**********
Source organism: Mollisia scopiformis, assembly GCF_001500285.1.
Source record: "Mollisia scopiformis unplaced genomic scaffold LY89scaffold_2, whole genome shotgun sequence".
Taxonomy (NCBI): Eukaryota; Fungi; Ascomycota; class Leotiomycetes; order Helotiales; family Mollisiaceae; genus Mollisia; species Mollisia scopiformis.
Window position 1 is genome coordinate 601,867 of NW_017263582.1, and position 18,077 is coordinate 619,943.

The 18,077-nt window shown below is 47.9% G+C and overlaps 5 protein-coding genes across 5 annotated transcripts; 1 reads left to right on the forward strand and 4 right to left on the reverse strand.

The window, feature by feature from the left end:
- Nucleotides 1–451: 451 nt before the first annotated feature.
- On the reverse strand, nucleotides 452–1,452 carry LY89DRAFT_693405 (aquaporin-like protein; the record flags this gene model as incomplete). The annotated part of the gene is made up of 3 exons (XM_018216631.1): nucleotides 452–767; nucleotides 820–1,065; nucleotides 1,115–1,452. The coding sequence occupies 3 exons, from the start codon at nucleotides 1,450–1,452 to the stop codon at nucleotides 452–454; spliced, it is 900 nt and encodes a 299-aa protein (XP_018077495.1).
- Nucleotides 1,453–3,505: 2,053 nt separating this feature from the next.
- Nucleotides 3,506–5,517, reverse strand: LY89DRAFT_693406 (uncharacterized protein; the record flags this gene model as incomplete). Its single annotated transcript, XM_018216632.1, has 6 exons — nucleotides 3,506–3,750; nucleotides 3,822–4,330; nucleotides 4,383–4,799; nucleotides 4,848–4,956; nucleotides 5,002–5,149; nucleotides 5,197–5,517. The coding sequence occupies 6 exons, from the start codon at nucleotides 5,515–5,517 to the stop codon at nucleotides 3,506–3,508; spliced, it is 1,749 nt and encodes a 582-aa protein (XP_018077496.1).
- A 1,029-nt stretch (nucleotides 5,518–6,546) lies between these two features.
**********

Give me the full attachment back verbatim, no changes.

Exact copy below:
Source organism: Mollisia scopiformis, assembly GCF_001500285.1.
Source record: "Mollisia scopiformis unplaced genomic scaffold LY89scaffold_2, whole genome shotgun sequence".
Taxonomy (NCBI): Eukaryota; Fungi; Ascomycota; class Leotiomycetes; order Helotiales; family Mollisiaceae; genus Mollisia; species Mollisia scopiformis.
Window position 1 is genome coordinate 601,867 of NW_017263582.1, and position 18,077 is coordinate 619,943.

The 18,077-nt window shown below is 47.9% G+C and overlaps 5 protein-coding genes across 5 annotated transcripts; 1 reads left to right on the forward strand and 4 right to left on the reverse strand.

The window, feature by feature from the left end:
- Nucleotides 1–451: 451 nt before the first annotated feature.
- On the reverse strand, nucleotides 452–1,452 carry LY89DRAFT_693405 (aquaporin-like protein; the record flags this gene model as incomplete). The annotated part of the gene is made up of 3 exons (XM_018216631.1): nucleotides 452–767; nucleotides 820–1,065; nucleotides 1,115–1,452. The coding sequence occupies 3 exons, from the start codon at nucleotides 1,450–1,452 to the stop codon at nucleotides 452–454; spliced, it is 900 nt and encodes a 299-aa protein (XP_018077495.1).
- Nucleotides 1,453–3,505: 2,053 nt separating this feature from the next.
- Nucleotides 3,506–5,517, reverse strand: LY89DRAFT_693406 (uncharacterized protein; the record flags this gene model as incomplete). Its single annotated transcript, XM_018216632.1, has 6 exons — nucleotides 3,506–3,750; nucleotides 3,822–4,330; nucleotides 4,383–4,799; nucleotides 4,848–4,956; nucleotides 5,002–5,149; nucleotides 5,197–5,517. The coding sequence occupies 6 exons, from the start codon at nucleotides 5,515–5,517 to the stop codon at nucleotides 3,506–3,508; spliced, it is 1,749 nt and encodes a 582-aa protein (XP_018077496.1).
- A 1,029-nt stretch (nucleotides 5,518–6,546) lies between these two features.